Revamped menu, mindful choices give cafeteria patrons healthier options
Published on Thursday, February 22, 2018
By: Ruth Cummins
Tried a turkey burger lately?
Passed up a sugary soft drink for a low-sodium, calorie-free flavored sparkling water?
They’re two of the healthy options getting a spotlight in the University Hospital cafeteria, with selections also available in the Student Union and Wiser grills. Morrison, the University of Mississippi Medical Center’s vendor for food services, is partnering with the Department of Preventive Medicine through their Everyday Wellness initiative to give cafeteria patrons a wider selection of healthier offerings they hope will please the palate and the pocketbook.
It’s based on a commitment by Morrison and the Medical Center to offer mindful choices and better communicate the value of eating a healthier diet. “The wellness piece is big in our menu changes,” said Greg Richmond, Morrison’s director of food and nutrition at UMMC.
“It’s all about people making choices,” said Cathy Taylor, Morrison’s retail operations manager and familiar face in the cafeteria. “We’re making it very obvious that some foods fall into the ‘fit’ category, and we are communicating better.”
That includes displays designed to inform diners on healthy choices at their fingertips. Some examples found in the main cafeteria:
- Just inside the entrance, a colorful, rotating “superfood” display features a healthy theme. Recently, it’s been snacks made with chili and jalapeno, both rich in antioxidants and vitamin C.
- Flavored Dasani waters for $1 can be found at the action bar facing the entrance.
- Prominent at the cash registers are changing displays of “better for you foods” that include fresh and dried fruit; whole grain bars; baked snacks or chips; and sugar-free gum or mints.
Absent at the registers will be desserts or candy, regular chips, and snacks with candy, chocolate or candy-coated pieces. They must be at least five feet away as part of Morrison’s Mindful Choices initiative. “We still have cookies,” Taylor said. “They’re just not at the register.”
The Everyday Wellness push is designed not to tell people what they must eat, but to give them healthy options, said Brea Cole, manager of the medically integrated wellness program for Preventive Medicine. “We want to help instill better decision-making on their way of eating, and to help them make better choices,” she said.
“That’s why the cafeteria is working hard to provide nutritional information,” she said. “Even at the grill, you can go through the line and see how many calories are in a serving of fries.”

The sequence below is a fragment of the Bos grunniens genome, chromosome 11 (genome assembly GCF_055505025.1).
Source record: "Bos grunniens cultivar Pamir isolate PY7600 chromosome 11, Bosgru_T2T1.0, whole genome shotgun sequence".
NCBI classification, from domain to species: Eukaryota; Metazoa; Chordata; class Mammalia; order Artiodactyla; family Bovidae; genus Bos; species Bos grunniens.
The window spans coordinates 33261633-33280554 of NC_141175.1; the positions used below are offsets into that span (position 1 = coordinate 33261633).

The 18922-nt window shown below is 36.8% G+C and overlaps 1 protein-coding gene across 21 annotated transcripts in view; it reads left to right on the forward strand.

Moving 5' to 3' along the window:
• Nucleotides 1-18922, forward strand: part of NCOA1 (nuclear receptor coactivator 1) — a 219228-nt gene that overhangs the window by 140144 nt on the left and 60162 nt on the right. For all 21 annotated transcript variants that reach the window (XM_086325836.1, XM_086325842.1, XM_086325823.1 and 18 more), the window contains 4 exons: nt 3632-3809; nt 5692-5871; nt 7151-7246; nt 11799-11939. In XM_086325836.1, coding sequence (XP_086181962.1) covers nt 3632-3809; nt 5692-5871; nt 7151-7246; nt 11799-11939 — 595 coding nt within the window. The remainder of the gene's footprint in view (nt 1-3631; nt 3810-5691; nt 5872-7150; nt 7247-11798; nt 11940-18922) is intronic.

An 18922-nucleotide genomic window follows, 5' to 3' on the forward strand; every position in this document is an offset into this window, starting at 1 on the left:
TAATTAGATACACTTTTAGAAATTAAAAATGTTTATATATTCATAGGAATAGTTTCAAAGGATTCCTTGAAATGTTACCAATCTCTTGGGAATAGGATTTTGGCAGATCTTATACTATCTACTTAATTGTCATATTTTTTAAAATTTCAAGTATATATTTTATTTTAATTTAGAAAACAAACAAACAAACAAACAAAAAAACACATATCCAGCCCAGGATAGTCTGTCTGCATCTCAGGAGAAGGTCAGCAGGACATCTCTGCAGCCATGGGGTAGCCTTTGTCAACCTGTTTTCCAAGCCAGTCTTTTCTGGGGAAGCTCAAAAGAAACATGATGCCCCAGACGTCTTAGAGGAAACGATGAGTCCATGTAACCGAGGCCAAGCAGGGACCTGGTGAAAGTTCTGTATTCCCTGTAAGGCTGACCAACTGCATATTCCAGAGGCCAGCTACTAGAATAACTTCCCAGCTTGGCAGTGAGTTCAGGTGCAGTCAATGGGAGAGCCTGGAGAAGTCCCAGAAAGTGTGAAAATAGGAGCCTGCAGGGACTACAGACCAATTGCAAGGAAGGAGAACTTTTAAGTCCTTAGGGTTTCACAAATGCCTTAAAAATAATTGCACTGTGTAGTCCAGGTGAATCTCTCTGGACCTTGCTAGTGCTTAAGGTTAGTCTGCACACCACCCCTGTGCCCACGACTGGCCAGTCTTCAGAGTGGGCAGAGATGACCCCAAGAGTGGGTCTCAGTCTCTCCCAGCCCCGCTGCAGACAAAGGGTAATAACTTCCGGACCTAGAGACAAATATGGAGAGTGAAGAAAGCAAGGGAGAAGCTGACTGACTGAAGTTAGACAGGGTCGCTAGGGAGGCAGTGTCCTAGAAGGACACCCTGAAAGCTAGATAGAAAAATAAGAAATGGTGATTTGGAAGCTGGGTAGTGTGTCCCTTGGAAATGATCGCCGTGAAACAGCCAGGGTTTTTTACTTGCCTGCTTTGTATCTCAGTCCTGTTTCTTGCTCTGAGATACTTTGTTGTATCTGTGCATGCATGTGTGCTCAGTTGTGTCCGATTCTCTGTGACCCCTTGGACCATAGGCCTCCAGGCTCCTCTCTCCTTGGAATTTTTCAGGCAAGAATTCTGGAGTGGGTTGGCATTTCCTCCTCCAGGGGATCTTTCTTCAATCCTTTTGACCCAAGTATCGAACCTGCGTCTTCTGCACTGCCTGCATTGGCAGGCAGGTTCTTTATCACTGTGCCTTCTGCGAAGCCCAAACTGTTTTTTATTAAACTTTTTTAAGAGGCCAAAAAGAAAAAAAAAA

A number of entrees are being “bundled” with sides to create “FIT” meals. One example: a turkey burger, choice of fresh fruit, and choice of water, tea or a fountain beverage for $5.49. “Turkey burger sales have gone up 200 percent because of the bundled FIT meal,” said John Knowlton, Morrison’s retail cafeteria manager.
And at “The Main Dish” hot food line, be aware of calorie counts given for each item, with a reminder that 2,000 calories daily is used for general nutrition advice, but that calorie needs vary for each person.
The changes haven’t been lost on Kate Feldman, director of adult physician relations. “I can honestly say that I have been eating in the cafeteria more, and while I don’t always make the healthiest decision every time, I do like that calorie content is included, and that I have a greater awareness for how many calories I am consuming,” Feldman said.
“I absolutely agree on healthier options for employees so we can embody the healthy habits that we recommend to our patients,” said Dr. Stephen Powell, a second-year family medicine resident. “I think it’s easier to get through the day without being dragged down by grease.”
Taylor said staff works hard to offer options that are cost-friendly. Twice annually, she said, a pricing analysis is conducted to compare the cost of food here with regional pricing. “Sometimes that means we raise our prices, and sometimes it means we lower them,” she said.
“The perception of some people is that cafeteria food should be dirt cheap, but we’re trying to give them quality and at the same time have reasonable prices,” she said. “We’re always conscious of our pricing.”
Eating healthy. Cole said, doesn’t look the same for everyone. That’s especially important because a number of UMMC employees and students cope with chronic diseases ranging from diabetes to hypertension to obesity. “We want them to know what a healthy plate looks like,” Cole said.
Keep an eye out in March at the check-out lines. “We will refresh them with new healthy snack options. It will be a broader variety,” Knowlton said. And, look for expanded cafeteria hours, including fare being available at the action station after 2 p.m. rather than closing it shortly before then.
It all comes down to ensuring that cafeteria patrons have good nutritional information at their fingertips and the power to pick what pleases them, Cole said.
“People want options. If there’s a day where they want a cheeseburger, then they can get a cheeseburger,” she said. “People want to be able to make the choice.”
That’s true for clinical anatomy program graduate assistant Edgar Meyer, who often brings his lunch, but still gets by the cafeteria.
“I like both the healthy and the unhealthy options,” he said. “There have been occasions when the healthier option actually swayed my decision from choosing a hamburger or a fried chicken sandwich.”
Comments or suggestions on food offerings? Send an email to DiningServices@umc.edu.